The Times West Virginian

November 4, 2013

Senior centers receive funding

More than $1,600 has been given following report of budget cuts

By Mary Wade Burnside
Times West Virginian

FAIRMONT — After word got out that Marion County Senior Citizens Inc. would be closing two of its three facilities on Wednesdays because of budget cuts, donations came in from two different sources and executive director Debbie Harvey hopes more will come in.

“We really could use this because our funding got cut,” she said.

A total of $1,625 has been donated to the center, Harvey said. The Dominion Foundation gave $1,000 through a grant Harvey applied for.

Also, the Fairmont Homebrewers Club held a fundraiser at the Fairmont Field Club on Oct. 5 and raised $1,250. Half was donated to Marion County Senior Citizens Inc. and half to another service organization, The Connecting Link.

As of last Friday, the North Marion Senior Citizens Center in Mannington and the Fairview Senior Citizens Center will not operate on Wednesdays.

That means that if people want to take advantage of the lunchtime meal provided by the organization, they either will have to drive to the Fairmont facility or take one of the shuttles Marion County Senior Citizens Inc. will be providing.

In an effort to attract more takers, the shuttles will take people to shopping areas after lunch. That was to make the situation more appealing to senior citizens because funding is based on the number of people who use the senior citizens center, Harvey said, so she wants to keep future cuts from taking place.

“We’re trying to keep our service numbers from decreasing because that will cut funding,” Harvey said. “If we can keep our service numbers up, then our funding will be increased and then I can open the centers back up. That remains to be seen next year when they are telling us how much money they are giving us.”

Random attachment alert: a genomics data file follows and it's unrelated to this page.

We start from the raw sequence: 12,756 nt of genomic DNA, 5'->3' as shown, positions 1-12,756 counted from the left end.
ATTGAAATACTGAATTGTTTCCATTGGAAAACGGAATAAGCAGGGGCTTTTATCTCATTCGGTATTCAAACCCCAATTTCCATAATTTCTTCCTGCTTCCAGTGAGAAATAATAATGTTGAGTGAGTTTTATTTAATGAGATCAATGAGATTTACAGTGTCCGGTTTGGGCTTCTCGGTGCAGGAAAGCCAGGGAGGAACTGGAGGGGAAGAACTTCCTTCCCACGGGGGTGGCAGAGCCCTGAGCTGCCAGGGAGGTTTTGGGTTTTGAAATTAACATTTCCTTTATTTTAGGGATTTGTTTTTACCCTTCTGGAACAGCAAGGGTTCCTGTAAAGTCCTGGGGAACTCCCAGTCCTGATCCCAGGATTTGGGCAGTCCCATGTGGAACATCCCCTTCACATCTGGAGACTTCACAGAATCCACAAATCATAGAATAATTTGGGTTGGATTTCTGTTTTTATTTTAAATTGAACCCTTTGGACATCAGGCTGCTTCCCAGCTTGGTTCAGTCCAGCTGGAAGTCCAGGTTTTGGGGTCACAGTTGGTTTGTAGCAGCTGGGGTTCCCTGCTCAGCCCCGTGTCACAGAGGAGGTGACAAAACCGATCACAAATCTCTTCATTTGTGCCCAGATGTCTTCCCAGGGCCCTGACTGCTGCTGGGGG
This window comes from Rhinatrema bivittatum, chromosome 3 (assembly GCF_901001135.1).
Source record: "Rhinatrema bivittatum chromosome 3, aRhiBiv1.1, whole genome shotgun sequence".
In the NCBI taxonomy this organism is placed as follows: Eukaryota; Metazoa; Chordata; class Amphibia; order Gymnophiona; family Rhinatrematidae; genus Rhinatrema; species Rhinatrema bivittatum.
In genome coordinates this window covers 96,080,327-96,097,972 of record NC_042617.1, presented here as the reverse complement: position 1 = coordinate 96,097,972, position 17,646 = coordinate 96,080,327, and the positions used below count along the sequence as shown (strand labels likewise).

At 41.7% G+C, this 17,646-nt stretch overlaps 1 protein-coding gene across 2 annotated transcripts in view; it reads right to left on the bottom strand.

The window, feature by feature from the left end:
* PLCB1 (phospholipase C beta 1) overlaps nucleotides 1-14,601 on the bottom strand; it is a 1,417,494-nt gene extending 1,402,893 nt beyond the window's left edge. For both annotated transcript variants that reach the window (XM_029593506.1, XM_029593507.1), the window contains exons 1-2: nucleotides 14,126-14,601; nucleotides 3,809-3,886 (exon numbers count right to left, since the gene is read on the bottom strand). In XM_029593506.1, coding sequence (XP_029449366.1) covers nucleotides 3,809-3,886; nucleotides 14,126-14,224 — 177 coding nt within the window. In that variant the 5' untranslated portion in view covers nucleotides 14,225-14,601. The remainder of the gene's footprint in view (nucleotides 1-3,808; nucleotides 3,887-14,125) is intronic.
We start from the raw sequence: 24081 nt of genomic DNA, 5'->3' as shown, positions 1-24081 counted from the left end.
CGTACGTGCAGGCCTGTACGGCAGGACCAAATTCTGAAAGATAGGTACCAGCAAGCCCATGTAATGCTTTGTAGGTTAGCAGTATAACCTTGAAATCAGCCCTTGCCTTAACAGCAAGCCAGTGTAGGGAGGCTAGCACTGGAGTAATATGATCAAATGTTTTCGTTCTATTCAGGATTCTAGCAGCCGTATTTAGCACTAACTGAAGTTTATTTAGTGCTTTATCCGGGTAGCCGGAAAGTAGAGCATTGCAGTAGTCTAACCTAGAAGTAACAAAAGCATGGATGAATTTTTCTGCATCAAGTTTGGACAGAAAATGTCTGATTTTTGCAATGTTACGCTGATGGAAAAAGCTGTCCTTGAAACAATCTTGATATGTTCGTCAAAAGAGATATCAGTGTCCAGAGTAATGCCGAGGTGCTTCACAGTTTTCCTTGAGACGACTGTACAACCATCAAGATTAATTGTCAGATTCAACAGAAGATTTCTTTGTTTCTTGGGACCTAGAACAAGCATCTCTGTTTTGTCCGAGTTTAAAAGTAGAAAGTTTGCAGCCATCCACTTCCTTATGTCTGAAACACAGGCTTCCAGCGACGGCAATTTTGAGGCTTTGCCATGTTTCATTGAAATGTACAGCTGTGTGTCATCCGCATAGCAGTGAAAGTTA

An $18,000 budget cut by the U.S. Food and Drug Administration (FDA) has prompted the Wednesday closures. Before the cut, the organization had a total budget of $1.6 million.

So far, although some have expressed disappointment that the centers will be closed on Wednesdays, people mostly have been understanding and some plan to use the shuttle service.

“People have been telling our employees that they ... are planning on coming to Fairmont and planning on using the vans,” Harvey said. “I had some people who said they were excited that they get to do the shopping. A lot of them didn’t realize that we would provide the shopping.”

Marion County Senior Citizens Inc. also provides a home-delivery lunch to people who qualify that also will be affected by the cuts. Now, participants will get two lunches on Tuesday — one fresh and one frozen, with heating instructions, to make up for the lack of Wednesday delivery.

However, the cutbacks will not completely take care of the budget cuts, so Harvey hopes other organizations will keep Marion County Senior Citizens Inc. in mind when planning fundraising efforts.

“Cutting those centers one day a week was not going to cut our total costs down, but this will help soften the blow,” she added. “It’s not going to totally solve this problem.”

Joshua Clarke of the Fairmont Homebrewers Club organized the Oct. 5 event, which was called Homebrewers Against Hunger.

“We’d been looking to do something to get ourselves out there as a club,” he said. “Something we’ve been doing every year is donating canned food as a group. And also something I’ve been involved with has been volunteering at food banks and Union Mission. So we wanted to have something fun for people to come out and sample the things we’re making and show that we’re a club that cares about the community.”

The club had to be careful about which organizations they chose for their donations, however, because some of them work with people who have problems with alcohol and did not want the association with a beer brewing club.

Participants paid $15 to get into the event if they wanted to sample the beers, and they also could buy raffle tickets for items such as T-shirts, pizzas from Pies & Pints in Morgantown and a bottle of whiskey from Heston Farm Winery and Pinchgut Hollow Distillery.

“I guess we were just looking for a fun way for us to contribute and get people to know who we are,” Clarke added. “We’re looking forward to doing it again next year. It was an awesome time. Everyone who came out just loved it.”

Email Mary Wade Burnside at